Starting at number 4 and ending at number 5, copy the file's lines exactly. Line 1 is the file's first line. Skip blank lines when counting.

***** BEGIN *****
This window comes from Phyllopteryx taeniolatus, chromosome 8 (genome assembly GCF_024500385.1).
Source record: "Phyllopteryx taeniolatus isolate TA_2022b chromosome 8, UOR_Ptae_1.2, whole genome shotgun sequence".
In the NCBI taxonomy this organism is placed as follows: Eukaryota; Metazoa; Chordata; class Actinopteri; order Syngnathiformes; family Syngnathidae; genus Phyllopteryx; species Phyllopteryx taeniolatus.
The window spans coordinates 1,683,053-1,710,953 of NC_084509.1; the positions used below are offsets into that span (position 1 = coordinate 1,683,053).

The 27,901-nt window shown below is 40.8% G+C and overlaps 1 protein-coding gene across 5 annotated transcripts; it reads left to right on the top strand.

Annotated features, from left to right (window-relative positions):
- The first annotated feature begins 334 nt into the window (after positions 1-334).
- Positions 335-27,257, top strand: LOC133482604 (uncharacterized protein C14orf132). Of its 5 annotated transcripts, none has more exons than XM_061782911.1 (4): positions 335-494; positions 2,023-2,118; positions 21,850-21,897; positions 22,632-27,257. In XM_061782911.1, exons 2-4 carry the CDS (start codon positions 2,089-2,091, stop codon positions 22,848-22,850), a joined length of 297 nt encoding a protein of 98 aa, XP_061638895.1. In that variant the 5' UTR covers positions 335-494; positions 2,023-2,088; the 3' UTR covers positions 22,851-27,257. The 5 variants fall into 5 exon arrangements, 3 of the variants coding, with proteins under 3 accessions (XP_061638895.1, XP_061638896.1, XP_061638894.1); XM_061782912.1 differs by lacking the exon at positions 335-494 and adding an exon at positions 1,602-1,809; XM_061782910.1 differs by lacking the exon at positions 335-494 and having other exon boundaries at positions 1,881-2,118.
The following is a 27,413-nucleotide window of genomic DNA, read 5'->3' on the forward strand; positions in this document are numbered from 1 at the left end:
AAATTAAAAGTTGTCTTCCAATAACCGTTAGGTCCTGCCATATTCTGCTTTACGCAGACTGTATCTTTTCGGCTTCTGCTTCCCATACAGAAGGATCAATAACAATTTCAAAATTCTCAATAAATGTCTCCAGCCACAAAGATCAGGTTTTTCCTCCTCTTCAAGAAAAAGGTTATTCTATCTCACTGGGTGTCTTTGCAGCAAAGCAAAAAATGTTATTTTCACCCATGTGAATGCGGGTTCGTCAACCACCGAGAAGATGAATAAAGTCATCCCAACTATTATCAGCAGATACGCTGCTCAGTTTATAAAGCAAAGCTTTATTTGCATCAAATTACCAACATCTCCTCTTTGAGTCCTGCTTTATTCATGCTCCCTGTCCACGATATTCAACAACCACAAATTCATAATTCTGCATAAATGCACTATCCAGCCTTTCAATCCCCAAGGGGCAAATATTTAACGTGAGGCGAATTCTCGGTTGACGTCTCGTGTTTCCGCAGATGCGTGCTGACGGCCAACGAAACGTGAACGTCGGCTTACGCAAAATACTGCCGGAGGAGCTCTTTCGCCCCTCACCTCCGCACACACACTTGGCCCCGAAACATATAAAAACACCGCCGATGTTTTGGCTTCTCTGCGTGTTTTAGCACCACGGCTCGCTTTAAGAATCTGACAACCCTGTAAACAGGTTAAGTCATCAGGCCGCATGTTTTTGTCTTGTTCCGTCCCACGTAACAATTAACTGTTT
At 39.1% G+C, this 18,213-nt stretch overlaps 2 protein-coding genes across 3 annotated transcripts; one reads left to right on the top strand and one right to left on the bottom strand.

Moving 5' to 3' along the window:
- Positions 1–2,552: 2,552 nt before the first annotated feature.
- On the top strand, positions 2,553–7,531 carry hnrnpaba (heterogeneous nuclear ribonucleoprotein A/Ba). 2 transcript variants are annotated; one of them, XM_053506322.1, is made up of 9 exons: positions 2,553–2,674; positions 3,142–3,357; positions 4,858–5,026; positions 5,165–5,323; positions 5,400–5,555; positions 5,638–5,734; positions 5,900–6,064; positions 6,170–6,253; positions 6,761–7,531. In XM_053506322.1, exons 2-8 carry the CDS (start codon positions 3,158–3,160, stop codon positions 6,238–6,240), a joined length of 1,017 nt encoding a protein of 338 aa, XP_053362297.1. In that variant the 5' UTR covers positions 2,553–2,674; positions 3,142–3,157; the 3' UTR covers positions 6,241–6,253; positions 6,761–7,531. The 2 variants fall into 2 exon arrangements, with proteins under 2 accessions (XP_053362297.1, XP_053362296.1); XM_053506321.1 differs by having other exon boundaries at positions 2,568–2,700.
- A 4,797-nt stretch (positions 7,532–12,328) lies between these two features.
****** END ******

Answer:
The window spans coordinates 1,683,053-1,710,953 of NC_084509.1; the positions used below are offsets into that span (position 1 = coordinate 1,683,053).

The 27,901-nt window shown below is 40.8% G+C and overlaps 1 protein-coding gene across 5 annotated transcripts; it reads left to right on the top strand.